Tips on shooting Lomography XPro 100 and 200

Discussion in 'Lo-Fi Cameras' started by thegman, Jun 13, 2011.

  1. thegman

    thegman Member

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    Hi all,
    I recently bought a haul of different Lomography films to try out, and I'd like some tips on shooting the XPro 100 and 200 films. I've cross processed before and had some good results, some not so good. I've read that some people push process to get better colours, so basically, if I want really punchy colours, should I simply shoot these films at box speed, and process without a push?

    Thanks

    Garry
     
  2. Samuelg

    Samuelg Member

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    Since its slide you are always gonna have nice colours... what i noticed when i was using X-Pro in my FED is they have a strong blue cast to them , that may have been my processing but i noticed a LOT of blue.

    So i guess my tips would be dont shoot under blue conditions, cloudy days, tungsten lights etc... other than that go mental and enjoy some weird cool results :smile:
     
  3. Simonh82

    Simonh82 Member

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    I'd shoot at box speed till you get a feel for them, personally that is all I ever do with them. The 100 is great, less colour shift, but great colour saturation and contrast, it can look a little dull under cloudy conditions. The 200 has a stronger colour shift to the yellow/green end, still a nice film.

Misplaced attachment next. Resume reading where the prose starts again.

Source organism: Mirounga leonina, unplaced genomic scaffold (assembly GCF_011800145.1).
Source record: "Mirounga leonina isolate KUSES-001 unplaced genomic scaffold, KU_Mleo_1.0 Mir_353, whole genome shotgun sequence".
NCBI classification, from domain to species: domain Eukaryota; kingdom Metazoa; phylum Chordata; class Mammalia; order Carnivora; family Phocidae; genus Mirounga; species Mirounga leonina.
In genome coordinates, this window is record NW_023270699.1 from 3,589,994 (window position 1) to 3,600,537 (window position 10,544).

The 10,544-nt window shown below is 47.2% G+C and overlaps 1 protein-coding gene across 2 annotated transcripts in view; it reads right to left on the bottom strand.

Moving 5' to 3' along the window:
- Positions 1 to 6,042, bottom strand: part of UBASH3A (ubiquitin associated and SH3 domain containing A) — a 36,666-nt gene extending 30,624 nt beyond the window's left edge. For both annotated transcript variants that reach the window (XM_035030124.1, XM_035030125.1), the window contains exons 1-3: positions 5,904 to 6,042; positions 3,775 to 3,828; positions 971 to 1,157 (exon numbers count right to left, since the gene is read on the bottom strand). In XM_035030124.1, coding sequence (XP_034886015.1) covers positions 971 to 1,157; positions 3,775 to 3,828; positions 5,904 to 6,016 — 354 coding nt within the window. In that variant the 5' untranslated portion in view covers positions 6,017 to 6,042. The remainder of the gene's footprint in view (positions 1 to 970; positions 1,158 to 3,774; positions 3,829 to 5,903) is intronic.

4. bvy

    bvy Subscriber

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    I'm interested, but I'm confused about this film. Are there instructions on the cassette to process as C41 (even though it's really slide film)? I'm thinking about the unwitting lab tech at Target who processes my 35mm film. I checked out Lomography's website, but they're not clear on this point.
     
  5. Simonh82

    Simonh82 Member

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    The canisters say something like 'process c-41 or e6'. I develop at home, so haven't tried taking it to a store to have it processed. I suspect you would be fine at Target, but if you went to a pro-lab they would spot it a mile off. In that case they would either refuse or charge more for cross-processing so i'd stick to Target for now.

    A lot of people say that cross processing film damages the chemicals and doubtless there are many more experts around here when it comes to colour chemistry, but in my experience the results I was getting from colour negatives in the same chemicals have been fine and it was the deterioration due to age that did for them rather than cross-processing.